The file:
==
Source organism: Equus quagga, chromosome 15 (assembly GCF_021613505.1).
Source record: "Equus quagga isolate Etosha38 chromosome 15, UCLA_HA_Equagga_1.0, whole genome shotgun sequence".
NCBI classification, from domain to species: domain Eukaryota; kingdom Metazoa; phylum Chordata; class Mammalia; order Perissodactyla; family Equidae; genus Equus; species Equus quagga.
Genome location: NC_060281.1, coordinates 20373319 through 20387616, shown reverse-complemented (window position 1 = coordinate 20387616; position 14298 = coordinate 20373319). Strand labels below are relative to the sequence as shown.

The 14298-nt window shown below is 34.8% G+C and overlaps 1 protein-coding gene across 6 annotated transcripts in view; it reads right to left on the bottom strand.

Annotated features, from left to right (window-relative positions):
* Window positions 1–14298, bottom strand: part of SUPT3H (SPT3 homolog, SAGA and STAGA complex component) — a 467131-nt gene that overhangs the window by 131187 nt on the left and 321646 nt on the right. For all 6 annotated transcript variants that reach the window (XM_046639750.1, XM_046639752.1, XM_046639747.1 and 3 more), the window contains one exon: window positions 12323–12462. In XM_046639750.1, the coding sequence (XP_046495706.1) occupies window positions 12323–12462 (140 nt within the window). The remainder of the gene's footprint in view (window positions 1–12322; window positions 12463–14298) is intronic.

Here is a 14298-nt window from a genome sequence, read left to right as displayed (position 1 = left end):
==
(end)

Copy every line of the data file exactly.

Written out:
Source organism: Equus quagga, chromosome 15 (assembly GCF_021613505.1).
Source record: "Equus quagga isolate Etosha38 chromosome 15, UCLA_HA_Equagga_1.0, whole genome shotgun sequence".
NCBI classification, from domain to species: domain Eukaryota; kingdom Metazoa; phylum Chordata; class Mammalia; order Perissodactyla; family Equidae; genus Equus; species Equus quagga.
Genome location: NC_060281.1, coordinates 20373319 through 20387616, shown reverse-complemented (window position 1 = coordinate 20387616; position 14298 = coordinate 20373319). Strand labels below are relative to the sequence as shown.

The 14298-nt window shown below is 34.8% G+C and overlaps 1 protein-coding gene across 6 annotated transcripts in view; it reads right to left on the bottom strand.

Annotated features, from left to right (window-relative positions):
* Window positions 1–14298, bottom strand: part of SUPT3H (SPT3 homolog, SAGA and STAGA complex component) — a 467131-nt gene that overhangs the window by 131187 nt on the left and 321646 nt on the right. For all 6 annotated transcript variants that reach the window (XM_046639750.1, XM_046639752.1, XM_046639747.1 and 3 more), the window contains one exon: window positions 12323–12462. In XM_046639750.1, the coding sequence (XP_046495706.1) occupies window positions 12323–12462 (140 nt within the window). The remainder of the gene's footprint in view (window positions 1–12322; window positions 12463–14298) is intronic.

Here is a 14298-nt window from a genome sequence, read left to right as displayed (position 1 = left end):